Mile 10: Look at all those ten-milers finishing. That guy has his medal. They aren't running anymore. That will be me in three more miles or roughly thirty minutes which seems like a long-ass time. $#@@%#%@#$%@#. $@#%@#$%$&$%^(*&)^%$#$@@. $!#%. I think I am going to puke. Literally, Gina, do not stop. DO. NOT. STOP. You're told people you are running this and you are going to RUN. Do not bring shame to your family. Think of the jacket for this race you haven't worn yet because you wanted to finish first. Think of the cute Instagram picture you will be posting in thirty minutes.

Mile 11:  I continue my mantras. I am running slowly with small strides, but damn it, I am still running. A lot of people are passing me, but I remember an inspirational Pinterest quote about not comparing myself to others. There is a water stop and someone is handing out gel packs. At one point I am holding an open blue Powerade in one hand and a gel and a water cup in the other. I litter all three of them somewhere along this mile because I am a bad citizen.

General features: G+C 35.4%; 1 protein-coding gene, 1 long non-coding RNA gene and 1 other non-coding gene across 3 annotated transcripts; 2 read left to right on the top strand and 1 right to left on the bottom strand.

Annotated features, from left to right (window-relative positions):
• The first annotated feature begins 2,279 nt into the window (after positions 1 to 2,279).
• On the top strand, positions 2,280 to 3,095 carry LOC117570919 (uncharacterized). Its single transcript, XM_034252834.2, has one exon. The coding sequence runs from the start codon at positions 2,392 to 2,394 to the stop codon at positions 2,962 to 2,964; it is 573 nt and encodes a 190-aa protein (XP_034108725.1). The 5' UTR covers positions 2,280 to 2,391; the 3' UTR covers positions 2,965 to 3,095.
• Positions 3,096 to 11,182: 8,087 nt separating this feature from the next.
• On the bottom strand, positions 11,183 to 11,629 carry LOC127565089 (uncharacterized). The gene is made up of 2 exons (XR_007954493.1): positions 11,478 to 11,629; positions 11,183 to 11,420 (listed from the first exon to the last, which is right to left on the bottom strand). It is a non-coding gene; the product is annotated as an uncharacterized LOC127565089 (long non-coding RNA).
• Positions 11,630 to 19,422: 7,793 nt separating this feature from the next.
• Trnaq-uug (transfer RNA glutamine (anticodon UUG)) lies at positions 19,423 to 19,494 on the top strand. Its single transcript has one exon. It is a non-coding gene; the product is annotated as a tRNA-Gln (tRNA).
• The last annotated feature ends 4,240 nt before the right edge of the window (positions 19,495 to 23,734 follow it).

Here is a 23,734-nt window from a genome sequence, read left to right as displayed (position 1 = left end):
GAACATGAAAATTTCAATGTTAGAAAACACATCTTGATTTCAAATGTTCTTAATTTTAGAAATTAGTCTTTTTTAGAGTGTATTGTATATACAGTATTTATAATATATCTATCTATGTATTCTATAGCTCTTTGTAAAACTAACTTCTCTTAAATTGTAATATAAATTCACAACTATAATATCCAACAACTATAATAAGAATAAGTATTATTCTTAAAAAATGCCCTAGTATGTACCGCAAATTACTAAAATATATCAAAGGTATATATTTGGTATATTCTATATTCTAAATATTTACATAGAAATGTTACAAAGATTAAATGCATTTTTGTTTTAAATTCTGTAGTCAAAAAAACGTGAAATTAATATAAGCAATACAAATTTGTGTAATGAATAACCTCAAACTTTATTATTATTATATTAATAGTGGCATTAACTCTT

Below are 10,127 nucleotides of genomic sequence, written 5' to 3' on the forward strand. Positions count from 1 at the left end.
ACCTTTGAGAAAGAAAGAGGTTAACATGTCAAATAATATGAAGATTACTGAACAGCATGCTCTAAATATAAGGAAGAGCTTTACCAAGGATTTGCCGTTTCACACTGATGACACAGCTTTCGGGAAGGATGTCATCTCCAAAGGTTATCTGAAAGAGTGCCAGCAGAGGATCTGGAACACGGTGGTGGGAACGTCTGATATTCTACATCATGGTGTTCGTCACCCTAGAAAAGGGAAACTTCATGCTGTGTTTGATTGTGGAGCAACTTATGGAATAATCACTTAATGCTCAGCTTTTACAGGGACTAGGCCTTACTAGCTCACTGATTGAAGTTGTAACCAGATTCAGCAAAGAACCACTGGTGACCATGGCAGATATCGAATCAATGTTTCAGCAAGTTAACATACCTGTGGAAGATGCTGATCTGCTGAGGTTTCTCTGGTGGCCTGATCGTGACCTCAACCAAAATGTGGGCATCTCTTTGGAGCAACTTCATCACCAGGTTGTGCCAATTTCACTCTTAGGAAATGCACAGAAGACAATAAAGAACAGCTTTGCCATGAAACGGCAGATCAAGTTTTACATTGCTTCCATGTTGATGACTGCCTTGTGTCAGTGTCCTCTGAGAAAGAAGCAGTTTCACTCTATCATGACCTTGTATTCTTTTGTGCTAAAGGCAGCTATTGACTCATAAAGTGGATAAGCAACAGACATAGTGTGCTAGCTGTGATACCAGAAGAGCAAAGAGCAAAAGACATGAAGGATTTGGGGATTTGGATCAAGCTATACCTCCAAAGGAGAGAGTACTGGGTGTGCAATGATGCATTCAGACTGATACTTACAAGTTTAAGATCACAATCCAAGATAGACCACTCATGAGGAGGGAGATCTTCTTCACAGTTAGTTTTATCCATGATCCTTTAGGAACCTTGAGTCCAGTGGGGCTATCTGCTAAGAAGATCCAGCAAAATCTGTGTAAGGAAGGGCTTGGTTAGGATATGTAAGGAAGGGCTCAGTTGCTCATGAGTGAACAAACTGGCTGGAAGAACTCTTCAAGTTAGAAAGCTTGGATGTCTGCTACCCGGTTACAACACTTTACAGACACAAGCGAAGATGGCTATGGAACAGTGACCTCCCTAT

Mile 12: I see my mother and Jake holding signs. Jake runs along side me for several meters. I look at his fresh legs and encouraging smile. I scowl back at him. It's not fair that he can be so happy when I am in so much pain. Pain that I used Visa to buy. But holy shit, only one mile left. 

Mile 13: Oh my God. I see the finish line. I see it. I will cross it. I will do it. I DON'T KNOW WHY I AM SUDDENLY SPRINTING BUT I AM.

Mile 13.1: I am done. I did it. Oh hey, a medal! I'll take a water from you, you, and you. And a banana from you. And a CLIF Bar from you even though I think they're disgusting.

I meet up with my mother and Jake's family and we all go get pasta and live happily ever after.

So there you have it. My first half marathon. I didn't stop or have any emergency Porta Potty visits, so I'll call it a success. For those of you who measure success in a more math-y, less bathroom-y way, I finished in 2 hours and 7 minutes and you can check out more stats here.

In conclusion, training for this race was mentally and physically challenging, time consuming, and even nausea-inducing, but I would do it all over again... just give me a month and some Advil.